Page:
House, 
taxable, 
capital gains, 
Money, 
Income
House, taxable, capital gains, Money, Income

Is The Money Received On The Sale Of The House Taxable?

The capital gains computed after taking into account the indexed cost shall become taxable. The rectification application can only be made if the mistake is apparent from the records which in my opinion are not your case. Gifts from parents/children are not treated as income.
Q

I have an old house. After the sale, I want to deposit the money in my savings account. I will rent a house and plan to buy a new house. Is the money received on the sale of the house taxable? How can I save the taxes?

A

Since you are planning to sell your old house, I presume the same must have been held for more than two years and thus the profits will be treated as long-term capital gains. The capital gains computed after taking into account the indexed cost shall become taxable at 20%.

However, since you want to acquire a new house, you need to buy a ready-to-move-in house within two years from the date of sale of this house or get a new house constructed within three years from the date of sale of the house to claim exemption from payment of taxes on such long term capital gains.

Please note that if the taxable long-term capital gains are not utilized for acquiring a new house by the due date of filing of ITR which is generally 31st July of the subsequent year, the amount which remains unutilized has to be deposited in an account with banks under capital gains scheme. You can use the money so deposited in the account to pay for the acquisition of the new house. So you can keep the money in your savings bank account till 31st July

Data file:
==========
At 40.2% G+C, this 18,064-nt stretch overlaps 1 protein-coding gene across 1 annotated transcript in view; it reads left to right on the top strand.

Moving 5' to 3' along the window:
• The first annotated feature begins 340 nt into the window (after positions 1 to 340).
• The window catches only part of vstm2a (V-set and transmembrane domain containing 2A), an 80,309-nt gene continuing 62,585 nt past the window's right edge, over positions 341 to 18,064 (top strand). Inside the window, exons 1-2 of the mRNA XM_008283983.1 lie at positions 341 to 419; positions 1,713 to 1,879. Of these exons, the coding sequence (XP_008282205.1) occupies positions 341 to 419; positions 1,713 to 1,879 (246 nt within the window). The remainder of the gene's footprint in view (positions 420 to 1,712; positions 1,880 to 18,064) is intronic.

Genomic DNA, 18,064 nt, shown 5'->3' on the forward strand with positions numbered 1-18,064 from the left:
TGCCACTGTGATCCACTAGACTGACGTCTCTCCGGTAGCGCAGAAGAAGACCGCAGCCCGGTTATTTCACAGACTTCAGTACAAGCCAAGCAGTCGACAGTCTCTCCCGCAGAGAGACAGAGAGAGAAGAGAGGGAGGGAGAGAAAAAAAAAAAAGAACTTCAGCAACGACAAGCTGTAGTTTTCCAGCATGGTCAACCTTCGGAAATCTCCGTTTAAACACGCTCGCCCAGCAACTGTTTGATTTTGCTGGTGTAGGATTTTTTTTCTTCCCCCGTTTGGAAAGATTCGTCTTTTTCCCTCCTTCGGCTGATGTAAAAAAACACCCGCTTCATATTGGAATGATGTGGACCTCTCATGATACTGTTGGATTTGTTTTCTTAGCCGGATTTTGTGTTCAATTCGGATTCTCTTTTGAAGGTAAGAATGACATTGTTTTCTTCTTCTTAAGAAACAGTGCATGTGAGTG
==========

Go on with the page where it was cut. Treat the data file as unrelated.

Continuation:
Q

During the assessment year 2021-22, I had received some amount for leave encashment after resignation but I did not know that it was exempt so I paid tax on that amount. Now few days back I came to know that such leave encashment on resignation is exempt from income tax. How can I claim a refund of that now?

A

Though you can make an application for rectification of mistake under Section 154 within four years from the end of the year in which the assessment order was passed for pointing out any mistake which is apparent from records, however, I feel that you can not avail this facility as the breakup of the amount of leave encashment and the same being exempt would not be apparent from ITR filed by you. The rectification application can only be made if the mistake is apparent from the records which in my opinion are not your case.

Q

I am a government employee. I have received Rs. 8 lakhs from my father's savings account in my salary savings account at the bank for cancer treatment of my father. That money is being used up for his treatment. Do I have to show this money as my income in my return or I can omit it? If I have to show this, then how I can nullify the transaction? Because no money rest with me.

A

Rs. 8 lakhs received from your father is not your income and can be treated as a loan from your father and the expenses incurred by you for his treatment can be treated as repayment of the same. Alternatively, you can treat this money as a gift received and the expenses incurred by you can be treated as your expenses or gift given. By following both ways, you will be able to nullify the transaction. Gifts from parents/children are not treated as income.

The author is a tax and investment expert

(Disclaimer: Views expressed are the author’s own, and Outlook Money does not necessarily subscribe to them. Outlook Money shall not be responsible for any damage caused to any person/organisation directly or indirectly.)

Related Stories

No stories found.
logo
Outlook Business & Money
business.outlookindia.com